Nauwynck: "An environment is usually not contagious. Even when a breeder has a carrier. Only in the case of a first infection and to a lesser extent in reactivation animals are infectious and in the environment temporary infectious virus can be present. Contamination mainly occurs between animals through contact via saliva and nasal mucus. Not through the soil or contaminated materials. The virus immediately dies in the open air. So when people want to disinfect, let them feel free to do so but to avoid herpes this is rather useless. Furthermore, the virus is easy to destroy. Simple soaps will kill this virus. "
Testing: Professor Nauwynck does not see the problem here: "An animal that is a carrier tests positive. You do not have to vaccinate. An animal that tests negative can best be vaccinated."
Vaccination is therefore extremely useful for animals that are seronegative. Anyone who wants to know the serostatus for sure will have to test. Of course, a reaction tot he vaccine is always possible, the professor emphasizes. It is a vaccination and therefore a hostile matter tot he body. But the chances of the bitch aborting or remaining barren because of this vaccination is negligible.
Suppose that a bitch is a carrier and seropositive, how dangerous would that be for her newborn pups? First of all, the professor states that such a bitch should not be removed from breeding. In fact, she protects her puppies through the antibodies in the colostrum. Unless of course the virus becomes active during pregnancy, but even then the risks are not that large, because as mentioned before, the reactivation is always much less severe than a first infection and the limited replication of the bitch is mainly at the height of the upper respiratory system. Should the virus still be transmitted, pups that get antibodies from that bitch are protected against an infection,.
A bitch who is a carrier, either by vaccination or by infection, protects her pups through the colostrum; she certainly should not be removed from the breeding.
But how about a seronegative bitch that gets infected at the end of the pregnancy or shortly after the partus. Then what? Indeed, in that case there is a great risk that the puppies are infected and become ill.
And if you notice the puppies to be infected, then what? Professor Nauwynck sees no bright perspective here: "At the point you notice the pups being sick through the moment of endless squeaking and crying, it is already too late. The wheezing is a signal that the lesions in the blood vessels are already present. At that point there is no return, it is too late. For a litter in the first week the thing to pay attention to is the temperature. It needs to be the correct ambient temperature. You have to think 26-28 degrees Celsius here. A low ambient temperature activates the virus multiplication in the pups. "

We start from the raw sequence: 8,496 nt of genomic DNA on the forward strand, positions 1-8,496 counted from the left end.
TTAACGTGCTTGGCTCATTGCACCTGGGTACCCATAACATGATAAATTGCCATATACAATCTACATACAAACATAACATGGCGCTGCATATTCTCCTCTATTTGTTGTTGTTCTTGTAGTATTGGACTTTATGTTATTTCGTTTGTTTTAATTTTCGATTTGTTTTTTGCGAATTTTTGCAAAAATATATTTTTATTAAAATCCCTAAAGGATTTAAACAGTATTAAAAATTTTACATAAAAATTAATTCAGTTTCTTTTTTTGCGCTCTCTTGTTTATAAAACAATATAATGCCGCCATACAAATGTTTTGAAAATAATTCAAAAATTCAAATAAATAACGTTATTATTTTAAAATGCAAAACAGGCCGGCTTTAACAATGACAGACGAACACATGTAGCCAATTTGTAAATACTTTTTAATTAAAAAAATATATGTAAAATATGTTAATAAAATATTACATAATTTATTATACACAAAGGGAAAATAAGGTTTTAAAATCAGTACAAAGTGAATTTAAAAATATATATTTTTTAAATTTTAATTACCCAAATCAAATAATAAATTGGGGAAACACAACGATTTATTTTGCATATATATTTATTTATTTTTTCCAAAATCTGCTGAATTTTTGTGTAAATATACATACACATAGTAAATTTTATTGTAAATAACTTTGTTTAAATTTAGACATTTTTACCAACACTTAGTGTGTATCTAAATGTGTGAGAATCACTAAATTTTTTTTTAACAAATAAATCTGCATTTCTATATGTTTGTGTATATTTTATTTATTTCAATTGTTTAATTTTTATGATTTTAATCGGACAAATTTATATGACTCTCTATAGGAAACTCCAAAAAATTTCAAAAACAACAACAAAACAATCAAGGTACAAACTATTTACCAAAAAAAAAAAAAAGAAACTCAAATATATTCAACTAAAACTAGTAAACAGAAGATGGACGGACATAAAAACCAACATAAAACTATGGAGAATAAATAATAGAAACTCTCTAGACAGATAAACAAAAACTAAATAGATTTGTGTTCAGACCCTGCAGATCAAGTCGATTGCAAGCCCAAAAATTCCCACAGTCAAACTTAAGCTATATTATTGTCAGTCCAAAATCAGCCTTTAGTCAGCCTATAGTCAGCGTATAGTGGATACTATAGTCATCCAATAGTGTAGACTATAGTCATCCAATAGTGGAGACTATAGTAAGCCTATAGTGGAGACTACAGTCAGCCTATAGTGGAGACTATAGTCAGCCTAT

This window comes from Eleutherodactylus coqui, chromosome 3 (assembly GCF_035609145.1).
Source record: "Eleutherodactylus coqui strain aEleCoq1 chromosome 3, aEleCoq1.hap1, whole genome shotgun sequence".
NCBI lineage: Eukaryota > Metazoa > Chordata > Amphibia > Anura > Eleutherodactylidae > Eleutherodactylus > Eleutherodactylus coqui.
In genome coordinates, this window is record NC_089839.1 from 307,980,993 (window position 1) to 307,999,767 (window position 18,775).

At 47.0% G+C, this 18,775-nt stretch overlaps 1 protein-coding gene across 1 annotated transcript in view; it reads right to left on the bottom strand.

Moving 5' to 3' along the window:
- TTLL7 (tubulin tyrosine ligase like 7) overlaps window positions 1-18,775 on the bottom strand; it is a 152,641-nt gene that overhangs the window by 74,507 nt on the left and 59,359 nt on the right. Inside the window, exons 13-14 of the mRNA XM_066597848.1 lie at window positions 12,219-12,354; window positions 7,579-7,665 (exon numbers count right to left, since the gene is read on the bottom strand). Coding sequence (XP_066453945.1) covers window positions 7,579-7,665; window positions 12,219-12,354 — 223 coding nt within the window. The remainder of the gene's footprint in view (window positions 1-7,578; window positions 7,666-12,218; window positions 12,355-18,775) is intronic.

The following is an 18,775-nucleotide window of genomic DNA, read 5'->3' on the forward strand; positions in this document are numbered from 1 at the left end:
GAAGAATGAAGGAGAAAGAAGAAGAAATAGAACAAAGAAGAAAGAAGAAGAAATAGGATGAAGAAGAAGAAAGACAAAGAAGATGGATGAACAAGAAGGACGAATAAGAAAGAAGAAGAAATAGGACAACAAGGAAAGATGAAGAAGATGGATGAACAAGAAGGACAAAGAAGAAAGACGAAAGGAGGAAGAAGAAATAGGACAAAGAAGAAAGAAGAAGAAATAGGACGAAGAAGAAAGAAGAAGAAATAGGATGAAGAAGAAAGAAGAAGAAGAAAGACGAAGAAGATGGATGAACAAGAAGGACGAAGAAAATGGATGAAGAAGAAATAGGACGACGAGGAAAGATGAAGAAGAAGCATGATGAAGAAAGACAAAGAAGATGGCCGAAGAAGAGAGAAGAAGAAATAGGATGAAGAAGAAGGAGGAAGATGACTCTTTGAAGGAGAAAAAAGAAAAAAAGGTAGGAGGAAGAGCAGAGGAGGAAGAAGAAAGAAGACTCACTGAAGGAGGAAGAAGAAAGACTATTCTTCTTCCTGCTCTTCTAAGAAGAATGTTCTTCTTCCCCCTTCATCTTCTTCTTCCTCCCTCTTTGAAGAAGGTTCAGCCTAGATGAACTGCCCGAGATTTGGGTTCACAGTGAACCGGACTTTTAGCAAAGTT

It is frustrating that there is no medication against this problem. The question is raised whether the medication that is available for human variants of this virus could not be useful for dogs. But that is completely out of the question, says professor Nauwynck: "Human medication is developed for people, and not for animals. It is certainly not without risk to apply it to dogs, and the efficacy can certainly not be guaranteed. Furthermore, the lesions do not heal through the use of antiviral drugs."
And now that we are talking medication, what about carriers of herpes that get medication for other things? Any risks there? "Corticosteroids are known to trigger latent infections. Carriers of herpes can thus get a reactivation of the virus if they are prescribed corticos, for example. "But that does not seem to be something to worry about for the animal itself: as said before the reactivation is not particularly intense.
It can be dangerous however if newborn pups from seronegative bitches are present in the area. Through contact with a treated animal that secretes virus, the virus can be transmitted and lead to infection and disease in the pups. A good separation of mother and pups from the rest of the group is therefore advisable.
The concerns about herpes and its consequences seem to be a lot less dramatic than many breeders fear. Of course it is important to ensure that everything is as optimal as possible when a litter is bred. An optimal follow-up on pregnant bitches is extremely important: antibodies in the blood are needed (due to previous infection or vaccination) to protect the puppies through the colostrum. Determining the serostatus and targeted vaccination is therefore important. If the vaccine would no longer be available that would be a shame, but it would certainly not lead to disastrous consequences for dog breeding. After all, dog breeding existed long before the vaccine was out there.